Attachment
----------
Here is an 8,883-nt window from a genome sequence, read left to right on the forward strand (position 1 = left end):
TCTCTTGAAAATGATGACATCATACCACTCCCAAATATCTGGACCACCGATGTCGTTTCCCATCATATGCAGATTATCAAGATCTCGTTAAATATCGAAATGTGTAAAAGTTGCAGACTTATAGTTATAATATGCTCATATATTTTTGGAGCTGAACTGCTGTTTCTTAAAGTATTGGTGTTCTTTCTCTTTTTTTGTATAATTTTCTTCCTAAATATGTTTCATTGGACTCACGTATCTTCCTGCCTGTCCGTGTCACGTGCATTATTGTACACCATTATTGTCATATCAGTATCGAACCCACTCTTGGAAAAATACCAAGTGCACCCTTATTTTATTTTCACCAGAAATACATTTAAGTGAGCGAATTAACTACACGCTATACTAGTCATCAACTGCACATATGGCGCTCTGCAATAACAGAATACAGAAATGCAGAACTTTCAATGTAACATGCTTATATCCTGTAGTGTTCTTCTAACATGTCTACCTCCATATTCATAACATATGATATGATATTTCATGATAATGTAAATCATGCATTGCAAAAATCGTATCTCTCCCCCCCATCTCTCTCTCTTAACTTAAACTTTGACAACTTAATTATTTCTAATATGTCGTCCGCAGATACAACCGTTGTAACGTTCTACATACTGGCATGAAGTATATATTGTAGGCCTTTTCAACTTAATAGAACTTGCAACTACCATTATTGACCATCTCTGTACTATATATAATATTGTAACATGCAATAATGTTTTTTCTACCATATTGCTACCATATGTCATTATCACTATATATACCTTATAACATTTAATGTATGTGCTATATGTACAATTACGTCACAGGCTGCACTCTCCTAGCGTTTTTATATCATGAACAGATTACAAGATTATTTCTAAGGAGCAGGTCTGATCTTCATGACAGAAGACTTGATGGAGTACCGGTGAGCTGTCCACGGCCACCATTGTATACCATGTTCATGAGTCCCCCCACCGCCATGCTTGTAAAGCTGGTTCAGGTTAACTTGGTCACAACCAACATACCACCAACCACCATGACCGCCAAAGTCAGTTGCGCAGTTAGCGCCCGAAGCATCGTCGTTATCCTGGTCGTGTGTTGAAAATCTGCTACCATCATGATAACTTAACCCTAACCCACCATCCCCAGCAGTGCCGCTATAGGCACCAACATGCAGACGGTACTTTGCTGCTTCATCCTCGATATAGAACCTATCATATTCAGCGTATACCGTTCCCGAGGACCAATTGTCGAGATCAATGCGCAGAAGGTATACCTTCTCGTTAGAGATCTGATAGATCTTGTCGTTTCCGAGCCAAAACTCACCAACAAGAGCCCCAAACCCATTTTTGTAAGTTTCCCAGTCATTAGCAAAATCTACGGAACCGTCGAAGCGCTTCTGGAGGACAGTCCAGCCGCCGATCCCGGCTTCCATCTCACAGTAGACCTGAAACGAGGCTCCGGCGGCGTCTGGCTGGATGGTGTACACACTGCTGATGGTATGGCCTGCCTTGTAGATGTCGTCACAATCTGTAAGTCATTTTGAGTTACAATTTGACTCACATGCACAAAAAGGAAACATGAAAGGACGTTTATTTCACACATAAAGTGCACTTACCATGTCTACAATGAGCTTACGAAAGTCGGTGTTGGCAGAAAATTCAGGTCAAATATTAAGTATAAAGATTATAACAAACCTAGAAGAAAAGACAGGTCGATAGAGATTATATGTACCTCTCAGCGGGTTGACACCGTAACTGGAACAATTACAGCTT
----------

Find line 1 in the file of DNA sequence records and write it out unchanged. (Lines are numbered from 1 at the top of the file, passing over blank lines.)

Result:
Here is an 8,883-nt window from a genome sequence, read left to right on the forward strand (position 1 = left end):